• The digital and pedagogical competences of students – as well as of the teaching and guidance staff – are crucially important. Equal access to devices and software is vital, too.
  • The national steering of education has to be systematic, concrete and timely. On the local-level, efforts to improve the coping and wellbeing of the students, and to support the work of the teaching and guidance staff, need to be ramped up.

Dear friends,

The pandemic has provided us an opportunity to rethink how to balance inequalities and to ensure quality education for everyone, all the while developing better infrastructure for education for the future.  

Online learning and teaching have revealed both inequality and innovation. Inequality in terms of access to devices and internet, but also in terms of skills and competences needed to teach, study and learn at distance and level of support available. Innovation took place in online learning and teaching, supported by diverse learning environments, open educational resources and emerging technologies such as Artificial Intelligence.

The crisis has also increased our awareness on the importance of inclusion and access to flexible learning opportunities, open educational resources, latest research, and to virtual learning environments and platforms that enable learning, sharing and innovation. In the future, blended learning models – combinations of online and traditional classroom instruction – may become more normal.

Learners of all ages must be included. Continuous learning – life-long and life-wide – has never been as urgent as it is today. Digitalisation has an important role to play, especially when opening up new learning paths, regardless of the learners’ life situation. In Finland, we are currently preparing a parliamentary reform on continuous learning, since the changing demands of working life will continue to increase the need for upskilling and reskilling.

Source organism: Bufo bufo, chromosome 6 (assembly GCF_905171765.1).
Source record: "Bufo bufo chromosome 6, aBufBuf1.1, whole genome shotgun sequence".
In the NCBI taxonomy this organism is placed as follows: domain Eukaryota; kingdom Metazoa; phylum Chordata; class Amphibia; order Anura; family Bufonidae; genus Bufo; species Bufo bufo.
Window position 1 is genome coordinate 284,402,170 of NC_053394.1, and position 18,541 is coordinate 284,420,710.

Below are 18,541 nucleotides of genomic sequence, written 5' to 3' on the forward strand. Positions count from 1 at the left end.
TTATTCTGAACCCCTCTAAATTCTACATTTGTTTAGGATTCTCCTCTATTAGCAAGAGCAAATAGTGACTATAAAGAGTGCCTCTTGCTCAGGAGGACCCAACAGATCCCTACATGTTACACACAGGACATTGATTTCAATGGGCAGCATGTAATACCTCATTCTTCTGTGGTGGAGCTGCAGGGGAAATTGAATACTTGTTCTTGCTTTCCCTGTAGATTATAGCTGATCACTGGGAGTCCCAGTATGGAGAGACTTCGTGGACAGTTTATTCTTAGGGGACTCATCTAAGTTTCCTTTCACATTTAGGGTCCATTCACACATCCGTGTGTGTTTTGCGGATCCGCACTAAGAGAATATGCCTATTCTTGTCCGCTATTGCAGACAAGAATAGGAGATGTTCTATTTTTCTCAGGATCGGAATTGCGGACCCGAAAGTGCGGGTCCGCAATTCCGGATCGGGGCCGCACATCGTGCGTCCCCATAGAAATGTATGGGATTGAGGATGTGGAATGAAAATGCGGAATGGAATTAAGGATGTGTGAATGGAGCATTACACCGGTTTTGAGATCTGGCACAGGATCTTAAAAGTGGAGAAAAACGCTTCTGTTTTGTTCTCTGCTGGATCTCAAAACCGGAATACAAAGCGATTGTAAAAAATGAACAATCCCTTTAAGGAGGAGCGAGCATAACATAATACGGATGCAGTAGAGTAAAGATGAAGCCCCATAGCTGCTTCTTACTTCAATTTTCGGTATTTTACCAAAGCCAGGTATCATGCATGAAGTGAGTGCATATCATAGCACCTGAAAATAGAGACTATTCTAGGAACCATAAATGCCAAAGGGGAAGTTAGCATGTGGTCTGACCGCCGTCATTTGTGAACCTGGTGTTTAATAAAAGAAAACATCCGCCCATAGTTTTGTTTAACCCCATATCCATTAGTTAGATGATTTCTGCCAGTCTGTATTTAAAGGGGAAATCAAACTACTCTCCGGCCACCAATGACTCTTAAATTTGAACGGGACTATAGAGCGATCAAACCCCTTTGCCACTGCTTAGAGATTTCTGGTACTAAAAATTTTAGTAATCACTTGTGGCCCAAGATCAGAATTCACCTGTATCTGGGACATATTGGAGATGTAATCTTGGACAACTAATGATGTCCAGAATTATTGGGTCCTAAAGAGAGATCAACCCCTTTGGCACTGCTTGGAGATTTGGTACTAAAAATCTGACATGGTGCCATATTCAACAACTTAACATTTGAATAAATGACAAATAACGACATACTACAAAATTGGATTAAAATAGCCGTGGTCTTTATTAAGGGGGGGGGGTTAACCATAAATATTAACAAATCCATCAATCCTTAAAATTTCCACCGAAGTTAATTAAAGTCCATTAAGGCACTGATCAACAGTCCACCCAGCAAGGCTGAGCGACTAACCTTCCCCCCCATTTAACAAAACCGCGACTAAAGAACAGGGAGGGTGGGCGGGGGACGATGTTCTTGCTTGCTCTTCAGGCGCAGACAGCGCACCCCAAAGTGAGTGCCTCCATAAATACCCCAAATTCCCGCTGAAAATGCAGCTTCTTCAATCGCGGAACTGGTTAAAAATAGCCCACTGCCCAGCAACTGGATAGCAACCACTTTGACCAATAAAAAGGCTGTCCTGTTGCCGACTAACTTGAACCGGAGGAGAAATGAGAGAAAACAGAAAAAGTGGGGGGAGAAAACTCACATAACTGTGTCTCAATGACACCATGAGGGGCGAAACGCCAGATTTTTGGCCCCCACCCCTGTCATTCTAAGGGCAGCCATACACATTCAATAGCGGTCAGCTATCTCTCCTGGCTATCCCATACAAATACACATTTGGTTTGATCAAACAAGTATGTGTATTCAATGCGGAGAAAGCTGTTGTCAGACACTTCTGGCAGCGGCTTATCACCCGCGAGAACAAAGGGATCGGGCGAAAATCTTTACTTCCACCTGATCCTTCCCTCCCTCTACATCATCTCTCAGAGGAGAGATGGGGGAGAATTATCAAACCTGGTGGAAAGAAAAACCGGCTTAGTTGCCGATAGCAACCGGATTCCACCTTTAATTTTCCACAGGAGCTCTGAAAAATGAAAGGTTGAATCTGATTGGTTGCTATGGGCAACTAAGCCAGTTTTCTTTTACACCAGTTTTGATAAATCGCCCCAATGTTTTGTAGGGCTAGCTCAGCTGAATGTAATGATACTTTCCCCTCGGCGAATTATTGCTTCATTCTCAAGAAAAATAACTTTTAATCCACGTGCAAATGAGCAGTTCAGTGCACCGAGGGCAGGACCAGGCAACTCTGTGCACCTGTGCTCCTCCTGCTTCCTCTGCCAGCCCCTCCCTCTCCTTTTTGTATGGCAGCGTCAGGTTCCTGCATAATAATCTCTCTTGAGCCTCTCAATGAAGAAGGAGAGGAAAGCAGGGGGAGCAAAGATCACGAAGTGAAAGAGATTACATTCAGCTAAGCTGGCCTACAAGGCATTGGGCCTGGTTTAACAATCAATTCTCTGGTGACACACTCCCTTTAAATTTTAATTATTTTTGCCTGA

It is vitally important that all our data and experiences are jointly coordinated and exchanged at the European level. The European Schoolnet is an excellent platform for this. Common projects such as [email protected], focusing on digital formative evaluation, and Future Classroom Lab with its contribution towards embracing different learning styles and more personalised, active learning, as well as better learning environments for improved engagement and classroom interaction, serve as great examples of the benefit of close, forward-looking cooperation.

Dear friends, dear fellow Europeans,

There is a clear link between a nation’s prosperity, and the education system’s capacity to equip all citizens with the necessary competencies for employment, innovation and general wellbeing. Good education also leads to longer working lives, better health and longer lives. In addition, as we’ve recently witnessed, it is incredibly important to provide the entire population with good critical thinking skills, enabling them to better resist the mis- and disinformation that they will come across both on- and offline. Education is the key component in all of this.
 
Education, training and research are central in our recovery from Covid, and far beyond. The question we will need to ask ourselves is not whether we can afford the cost of education, but rather – “Can we afford the cost of lack of education”? Equal access to high quality education and training is the only conceivable path towards a successful future. Investment in human capital is the way forward for any nation, or any continent.
 
With these earnest words, I hope to instill a sense of well-warranted importance and weight upon the upcoming discussions. Our future is in your hands.

Thank you very much.

Education Li Andersson